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TB meningitis

Up HIV & TB Pulmonary TB TB meningitis


  • peak incidence in 0-4 year olds in high prevalence areas, in adults in low prevalence areas
  • risk factors
    • HIV infection
    • immunosuppression
    • diabetes mellitus
    • alcoholism

Pathogenesis & pathophysiology

  • transient bacteraemia results in seeding of bacilli in meninges and brain parenchyma with resultant formation of Rich foci
  • tuberculous meningitis occurs when Rich foci rupture into the subarachnoid space
  • thick exudate which forms in response to meningitis results in adhesions. Depending on their anatomical location the adhesions may result in hydrocephalus, cranial nerve palsies and internal carotid stenosis

Clinical features

  • prodrome of:
    • fever
    • headache ± meningism
    • vomiting
    • malaise
  • presentation very variable
  • decreased consciousness
  • fits
  • cranial nerve palsies
    • especially II,III,IV,VI,VII,VIII
  • strokes



  • lymphocytosis
    • 100-1000/ml
    • in first 10 days polymorphs may predominate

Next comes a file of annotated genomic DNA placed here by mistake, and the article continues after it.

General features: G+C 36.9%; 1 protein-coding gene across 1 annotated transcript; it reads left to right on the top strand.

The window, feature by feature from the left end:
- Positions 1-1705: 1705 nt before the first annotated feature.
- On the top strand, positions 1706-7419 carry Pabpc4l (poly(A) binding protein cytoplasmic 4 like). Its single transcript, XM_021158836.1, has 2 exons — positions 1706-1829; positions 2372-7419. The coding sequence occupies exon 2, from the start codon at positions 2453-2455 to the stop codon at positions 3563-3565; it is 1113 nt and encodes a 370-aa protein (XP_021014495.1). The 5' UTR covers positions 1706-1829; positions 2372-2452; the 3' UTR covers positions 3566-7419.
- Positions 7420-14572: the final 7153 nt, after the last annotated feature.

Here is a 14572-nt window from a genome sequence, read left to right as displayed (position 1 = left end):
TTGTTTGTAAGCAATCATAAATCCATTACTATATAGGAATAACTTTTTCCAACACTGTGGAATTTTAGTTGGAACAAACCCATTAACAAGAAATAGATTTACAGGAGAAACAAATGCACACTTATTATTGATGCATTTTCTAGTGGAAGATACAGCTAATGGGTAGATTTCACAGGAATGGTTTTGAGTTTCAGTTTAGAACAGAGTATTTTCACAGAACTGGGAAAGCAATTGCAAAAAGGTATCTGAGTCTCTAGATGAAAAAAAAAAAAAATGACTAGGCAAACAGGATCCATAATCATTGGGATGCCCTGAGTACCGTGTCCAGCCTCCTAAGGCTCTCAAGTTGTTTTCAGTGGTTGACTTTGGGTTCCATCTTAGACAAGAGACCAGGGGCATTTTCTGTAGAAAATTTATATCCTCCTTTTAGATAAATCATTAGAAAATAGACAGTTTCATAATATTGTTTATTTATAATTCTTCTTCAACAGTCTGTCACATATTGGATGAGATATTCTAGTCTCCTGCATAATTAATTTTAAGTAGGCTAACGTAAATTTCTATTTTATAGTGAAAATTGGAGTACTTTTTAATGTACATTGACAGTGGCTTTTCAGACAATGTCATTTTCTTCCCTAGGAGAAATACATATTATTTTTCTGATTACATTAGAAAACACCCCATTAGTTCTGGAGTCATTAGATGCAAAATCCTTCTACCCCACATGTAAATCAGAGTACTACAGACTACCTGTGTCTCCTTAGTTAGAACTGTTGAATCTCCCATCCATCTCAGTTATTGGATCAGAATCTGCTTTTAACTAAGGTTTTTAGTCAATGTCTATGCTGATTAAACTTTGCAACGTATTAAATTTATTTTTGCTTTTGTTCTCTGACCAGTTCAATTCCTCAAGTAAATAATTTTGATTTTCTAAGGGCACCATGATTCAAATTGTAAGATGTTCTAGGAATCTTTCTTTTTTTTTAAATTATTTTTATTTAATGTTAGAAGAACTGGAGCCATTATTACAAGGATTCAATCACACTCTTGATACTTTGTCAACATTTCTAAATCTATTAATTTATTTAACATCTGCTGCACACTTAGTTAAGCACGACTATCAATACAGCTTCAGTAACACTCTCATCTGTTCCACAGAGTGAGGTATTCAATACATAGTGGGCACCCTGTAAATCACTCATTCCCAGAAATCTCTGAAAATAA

• low glucose
  • high protein
  • acid fast bacilli seen in only 10-87% of patients
    • yield dependent on volume of CSF specimen
    • 10 ml recommended
  • polymerase chain reaction
    • high specificity but only moderate sensitivity


CT and MRI

  • ± thickening of basal meninges
  • ± infarcts
  • ± cerebral oedema
  • ± tuberculomas


  • early diagnosis and treatment vital
  • initial therapy: rifampicin, isoniazid and pyrazinamide plus one of
    • streptomycin
    • ethambutol
    • prothionamide
  • steroids
    • patients with disease of intermediate severity
    • comatose patients and patients with mild disease derive only minimal benefit

©Charles Gomersall, April, 2014 unless otherwise stated. The author, editor and The Chinese University of Hong Kong take no responsibility for any adverse event resulting from the use of this webpage.
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